Season Content Notes: Revenge plot, violence, boundary violations, sexual harassment, ableist language
Lady Olivia swept into the garden with all the hauteur of an Empress. There was only one thing she had ever wanted of the duke, and now she had it. Or so she thought. “What would my lord, but that he may not have, wherein Olivia may seem serviceable?” As she spoke, she saw Cesario standing with the duke, and shock cost her that regal mien. With plaintive anger, she said to him, “Cesario, you do not keep promise with me.”
“Madam!” Cesario responded, confused and somewhat offended. After all, he had told her time and time again that would give her no promise nor anything but word of Orsino’s courtship.
Politely ignoring the countess’ discourtesy, Orsino began, “Gracious Olivia,–”
But the lady spoke over him, “What do you say, Cesario? Good my lord,–”
Cesario flushed with embarrassment and anger. He stepped back, away from Olivia, saying, “My lord would speak; my duty hushes me.”
Olivia stared at him in hurt surprise, then turned to Orsino, saying disdainfully, “If it be aught to the old tune, my lord, it is as fat and fulsome to mine ear as howling after music.”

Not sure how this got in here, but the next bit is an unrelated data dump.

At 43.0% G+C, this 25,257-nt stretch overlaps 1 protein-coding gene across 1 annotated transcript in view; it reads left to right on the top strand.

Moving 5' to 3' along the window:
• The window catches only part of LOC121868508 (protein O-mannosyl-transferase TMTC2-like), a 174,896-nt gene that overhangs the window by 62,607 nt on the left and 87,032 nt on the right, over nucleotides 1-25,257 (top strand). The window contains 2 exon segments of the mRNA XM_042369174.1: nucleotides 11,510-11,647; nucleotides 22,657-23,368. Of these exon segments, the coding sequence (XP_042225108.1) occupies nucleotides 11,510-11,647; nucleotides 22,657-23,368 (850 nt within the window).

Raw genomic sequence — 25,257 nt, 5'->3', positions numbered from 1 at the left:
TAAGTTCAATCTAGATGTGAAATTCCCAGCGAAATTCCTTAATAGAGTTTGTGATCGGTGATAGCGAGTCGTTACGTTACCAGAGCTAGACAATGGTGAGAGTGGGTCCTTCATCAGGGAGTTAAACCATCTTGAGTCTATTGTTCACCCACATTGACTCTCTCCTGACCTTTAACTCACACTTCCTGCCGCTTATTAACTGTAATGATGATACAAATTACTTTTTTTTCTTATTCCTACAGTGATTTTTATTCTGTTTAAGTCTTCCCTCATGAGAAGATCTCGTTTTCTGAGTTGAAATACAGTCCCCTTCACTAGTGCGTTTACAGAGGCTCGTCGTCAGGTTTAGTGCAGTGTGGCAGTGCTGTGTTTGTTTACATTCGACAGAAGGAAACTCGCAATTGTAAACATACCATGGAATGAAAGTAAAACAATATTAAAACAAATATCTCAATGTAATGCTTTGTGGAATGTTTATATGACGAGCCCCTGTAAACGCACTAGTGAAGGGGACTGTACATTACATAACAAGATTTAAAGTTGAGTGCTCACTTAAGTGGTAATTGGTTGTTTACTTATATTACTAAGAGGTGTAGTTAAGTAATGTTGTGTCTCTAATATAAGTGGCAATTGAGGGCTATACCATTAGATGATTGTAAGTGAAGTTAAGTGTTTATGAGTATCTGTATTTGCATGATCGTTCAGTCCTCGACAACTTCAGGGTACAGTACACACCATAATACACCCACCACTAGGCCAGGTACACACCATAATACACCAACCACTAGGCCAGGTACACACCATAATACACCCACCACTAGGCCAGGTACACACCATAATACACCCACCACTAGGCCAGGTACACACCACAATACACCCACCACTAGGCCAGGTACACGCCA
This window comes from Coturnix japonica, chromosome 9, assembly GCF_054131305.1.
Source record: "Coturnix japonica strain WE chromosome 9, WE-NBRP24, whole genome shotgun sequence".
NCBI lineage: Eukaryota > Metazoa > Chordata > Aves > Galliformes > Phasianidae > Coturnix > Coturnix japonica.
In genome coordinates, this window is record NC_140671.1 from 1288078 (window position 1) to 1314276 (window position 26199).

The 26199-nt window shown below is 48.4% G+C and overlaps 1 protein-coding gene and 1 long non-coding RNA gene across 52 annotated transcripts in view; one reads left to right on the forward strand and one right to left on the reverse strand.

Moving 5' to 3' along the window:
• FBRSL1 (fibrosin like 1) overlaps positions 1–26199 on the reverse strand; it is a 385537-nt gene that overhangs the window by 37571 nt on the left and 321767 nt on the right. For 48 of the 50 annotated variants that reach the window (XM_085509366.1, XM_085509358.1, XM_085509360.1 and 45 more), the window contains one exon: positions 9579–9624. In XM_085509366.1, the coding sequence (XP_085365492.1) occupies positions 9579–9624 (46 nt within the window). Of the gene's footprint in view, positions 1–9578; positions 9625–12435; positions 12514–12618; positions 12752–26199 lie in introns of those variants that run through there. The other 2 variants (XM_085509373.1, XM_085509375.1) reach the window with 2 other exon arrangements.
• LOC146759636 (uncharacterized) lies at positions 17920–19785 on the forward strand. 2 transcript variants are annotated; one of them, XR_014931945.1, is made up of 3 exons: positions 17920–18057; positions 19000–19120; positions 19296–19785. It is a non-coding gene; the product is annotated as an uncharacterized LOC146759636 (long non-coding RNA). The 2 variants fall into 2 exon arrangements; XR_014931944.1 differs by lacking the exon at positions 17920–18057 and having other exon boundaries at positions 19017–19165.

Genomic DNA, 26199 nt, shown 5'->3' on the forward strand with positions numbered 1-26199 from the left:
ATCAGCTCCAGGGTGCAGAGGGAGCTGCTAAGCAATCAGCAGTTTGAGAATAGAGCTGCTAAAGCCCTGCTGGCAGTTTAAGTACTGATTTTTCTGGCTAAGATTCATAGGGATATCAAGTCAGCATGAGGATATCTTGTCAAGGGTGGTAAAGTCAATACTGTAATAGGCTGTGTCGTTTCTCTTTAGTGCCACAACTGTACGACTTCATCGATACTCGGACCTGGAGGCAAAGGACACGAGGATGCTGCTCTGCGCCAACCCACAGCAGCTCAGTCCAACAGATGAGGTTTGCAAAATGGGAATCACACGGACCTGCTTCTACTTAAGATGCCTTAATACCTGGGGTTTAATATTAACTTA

“Still so cruel?” the duke demanded.
With a sniff, Olivia turned away, looking again to Cesario, “Still so constant, lord.”
“What, to perverseness?” Orsino almost looked like he would stamp his foot as a child, but he restrained himself. When spoke again, it was in a harsh whisper, “You uncivil lady, to whose ingrate and unauspicious altars my soul the faithfull’st offerings hath breathed out that e’er devotion tender’d!” He too turned away, asking the air, “What shall I do?”
What might have happened then, had the countess replied civilly? Given the duke’s protean nature, who can say? But Olivia, tired from long months for the duke’s relentless suit, could not resist turning the knife. With a wave of her hand, as if throwing something away, she sneered. “Even what it please my lord, that shall become him.”
The duke whirled around, grabbed Cesario’s tunic, and pulled him close. The surprise might have knocked Cesario off his feet had he not gone willingly, always swayed to his master’s bidding. The duke growled at Olivia, “Why should I not, had I the heart to do it, like to the Egyptian thief at point of death, kill what I love?” Had any been looking, they might have seen the joy which shined in Cesario’s eyes. The way Valentine to the back quietly covered his face and sighed. But neither Orsino nor Olivia saw. “Tis a savage jealousy that sometimes savours nobly. But hear me this: Since you to non-regardance cast my faith, and that I partly know the instrument that screws me from my true place in your favour, live you the marble-breasted tyrant still.”